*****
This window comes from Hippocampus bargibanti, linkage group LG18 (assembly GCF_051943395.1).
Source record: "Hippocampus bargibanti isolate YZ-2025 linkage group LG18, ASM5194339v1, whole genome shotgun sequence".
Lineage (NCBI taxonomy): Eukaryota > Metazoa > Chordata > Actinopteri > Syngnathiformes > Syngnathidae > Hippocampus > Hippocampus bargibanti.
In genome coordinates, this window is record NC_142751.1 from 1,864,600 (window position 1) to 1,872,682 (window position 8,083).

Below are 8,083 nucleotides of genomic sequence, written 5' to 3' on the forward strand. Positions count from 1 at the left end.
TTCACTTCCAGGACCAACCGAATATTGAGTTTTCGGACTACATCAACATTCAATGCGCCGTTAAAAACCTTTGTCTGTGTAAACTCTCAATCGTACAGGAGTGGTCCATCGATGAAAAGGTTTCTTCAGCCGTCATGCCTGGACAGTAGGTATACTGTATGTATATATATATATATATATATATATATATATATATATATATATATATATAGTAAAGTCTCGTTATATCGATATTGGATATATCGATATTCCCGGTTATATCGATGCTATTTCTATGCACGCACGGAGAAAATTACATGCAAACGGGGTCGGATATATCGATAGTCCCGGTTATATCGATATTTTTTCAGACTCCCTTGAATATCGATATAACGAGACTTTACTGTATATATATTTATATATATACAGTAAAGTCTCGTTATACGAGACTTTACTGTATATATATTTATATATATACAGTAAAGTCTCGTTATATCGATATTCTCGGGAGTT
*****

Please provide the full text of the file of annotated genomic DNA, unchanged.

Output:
This window comes from Hippocampus bargibanti, linkage group LG18 (assembly GCF_051943395.1).
Source record: "Hippocampus bargibanti isolate YZ-2025 linkage group LG18, ASM5194339v1, whole genome shotgun sequence".
Lineage (NCBI taxonomy): Eukaryota > Metazoa > Chordata > Actinopteri > Syngnathiformes > Syngnathidae > Hippocampus > Hippocampus bargibanti.
In genome coordinates, this window is record NC_142751.1 from 1,864,600 (window position 1) to 1,872,682 (window position 8,083).

Below are 8,083 nucleotides of genomic sequence, written 5' to 3' on the forward strand. Positions count from 1 at the left end.
TTCACTTCCAGGACCAACCGAATATTGAGTTTTCGGACTACATCAACATTCAATGCGCCGTTAAAAACCTTTGTCTGTGTAAACTCTCAATCGTACAGGAGTGGTCCATCGATGAAAAGGTTTCTTCAGCCGTCATGCCTGGACAGTAGGTATACTGTATGTATATATATATATATATATATATATATATATATATATATATATATATATAGTAAAGTCTCGTTATATCGATATTGGATATATCGATATTCCCGGTTATATCGATGCTATTTCTATGCACGCACGGAGAAAATTACATGCAAACGGGGTCGGATATATCGATAGTCCCGGTTATATCGATATTTTTTCAGACTCCCTTGAATATCGATATAACGAGACTTTACTGTATATATATTTATATATATACAGTAAAGTCTCGTTATACGAGACTTTACTGTATATATATTTATATATATACAGTAAAGTCTCGTTATATCGATATTCTCGGGAGTT